When Jorah urges her to protect herself when the White Walkers come to Winterfell as the head of their house, Lyanna replies: "I have fought before, I can fight again."

Then, as a bashful Samwell Tarly interrupts, Lyanna says: "It's alright," turning to Jorah again before adding, "we're done here." BOOM!

The Shireen look-a-like tells Ser Davos she will fight with the men
The Shireen look-a-like tells Ser Davos she will fight with the men. Picture: HBO

3) The Shireen look-a-like telling Ser Davos she's not sitting on the sidelines

As you'll recall from many seasons ago, Ser Davos was partial to a certain Shireen Baratheon. Stannis and his wife offered up their young daughter as a sacrifice to the Lord of Light, upon the Red Woman's request. Having spent many years bonding with the young child, who was afflicted with greyscale as a baby, and learning to read from her, Ser Davos was heartbroken by the whole affair.

Naturally then, when he sees a young girl at Winterfell with a marking on her face similar to that of Shireen's, he feels protective and asks her to stay in the Crypts of Winterfell when the White Walkers come.

However, the young girl, as Lyanna Mormont did before her, dismisses his concerns and tells Ser Davos she will fight among the men to claim victory for humankind. Yes, sis!

Arya Stark was far from the innocent virgin-type during her sex scene with Gendry
Arya Stark was far from the innocent virgin-type during her sex scene with Gendry. Picture: HBO

4) Arya taking full control while having sex with Gendry

Possibly one of the most controversial and talked-about sex scenes of the whole show, the exchange between Arya and Gendry marked a turning point in the Stark girl's story.

For years we've watched as Arya has trained to become a deadly assassin with the Faceless Men, ticking off names from her hit list. But we've rarely got to see her in human situations - let alone romantic ones.

While there is some debate around the tastefulness of having actress Maisie Williams strip in front of co-workers she's known since she was a child, fans have been rooting for Arya's character to get some lovin' from the Baratheon blacksmith for a while now.

And some lovin' she indeed got. But, in true Arya style, she is far from an innocent virgin-type as she disrobes in front of Gendry. No, she's completely in control of the situation.

On what could potentially be their last night as living, breathing humans, Gendry tracks down Arya. She then demands he tell her a) what happened between him and the Red Woman and b) how many women he's slept with.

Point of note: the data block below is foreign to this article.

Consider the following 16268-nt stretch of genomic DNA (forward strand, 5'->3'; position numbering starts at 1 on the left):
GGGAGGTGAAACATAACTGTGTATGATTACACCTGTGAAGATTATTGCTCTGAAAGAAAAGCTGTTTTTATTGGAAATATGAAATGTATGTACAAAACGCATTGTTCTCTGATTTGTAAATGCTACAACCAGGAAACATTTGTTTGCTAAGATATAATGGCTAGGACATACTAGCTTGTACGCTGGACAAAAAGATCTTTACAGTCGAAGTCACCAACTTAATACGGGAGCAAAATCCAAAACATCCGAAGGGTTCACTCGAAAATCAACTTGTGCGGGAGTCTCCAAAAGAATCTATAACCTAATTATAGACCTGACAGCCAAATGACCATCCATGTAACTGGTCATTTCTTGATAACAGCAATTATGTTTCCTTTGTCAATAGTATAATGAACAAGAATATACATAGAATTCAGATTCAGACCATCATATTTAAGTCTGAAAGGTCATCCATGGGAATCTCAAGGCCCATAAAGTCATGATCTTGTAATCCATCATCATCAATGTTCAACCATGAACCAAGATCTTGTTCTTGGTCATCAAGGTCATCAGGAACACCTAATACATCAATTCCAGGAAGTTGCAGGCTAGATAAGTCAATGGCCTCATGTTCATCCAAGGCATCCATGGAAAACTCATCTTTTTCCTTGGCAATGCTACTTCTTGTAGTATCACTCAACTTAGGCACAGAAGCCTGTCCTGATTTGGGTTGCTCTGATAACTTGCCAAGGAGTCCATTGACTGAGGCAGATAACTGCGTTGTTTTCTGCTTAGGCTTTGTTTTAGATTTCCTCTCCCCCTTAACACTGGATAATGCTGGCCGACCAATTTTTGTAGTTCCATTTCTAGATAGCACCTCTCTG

After he reveals he's been with three women in total, she kisses him on the mouth, before pushing him back passionately. She then strips off, revealing the scars on her torso, saying: "I'm not the Red Woman, take your own bloody pants off!"

Ser Jaime knighted Brienne of Tarth - and it was glorious
Ser Jaime knighted Brienne of Tarth - and it was glorious. Picture: HBO

5) Brienne of Tarth getting the knighthood she f'ing well deserves

As far as pre-drinks go, this Game of Thrones sesh was of epic proportion: we had Ser Jaime and Tormund getting their tail feathers in a twist over who loves Brienne more, Tyrion getting absolutely twatted, Ser Davos being - well, Ser Davos, and Podrick belting out an absolute tuuuuune.

But that wasn't even the best part. Amidst the merriment and nostalgia, Brienne of Tarth gets the knighthood she so obviously deserves.

Despite being the fiercest woman we know and standing up to many men on the battlefield over the years, she's technically never been allowed to become a knight. Tormund, being a Wildling, doesn't understand why that is so (neither can we, pal), and when she explains that it's "not tradition", the ginger-bearded rogue spouts: "Fuck tradition!"

It seems on this matter, Jaime agrees with Tormund. And so he gets up to knight Brienne - conveniently remembering now that he has the ability to do so as a knight himself.

The moment - which is glorious - sees Brienne kneeling before Ser Jaime as he recites: "In the name of the warrior, I charge you to be brave. In the name of the father, I charge you to be just. In the name of the mother, I charge you to defend the innocent."

As tears are visibly forming in Brienne's eyes, and the violins are swelling on the soundtrack, Jaime says: "Arise, Brienne of Tarth, a knight of the Seven Kingdoms."

Tormund then, being her no.1 fan, claps loudly, as Tyrion raises his glass to "Ser Brienne of Tarth."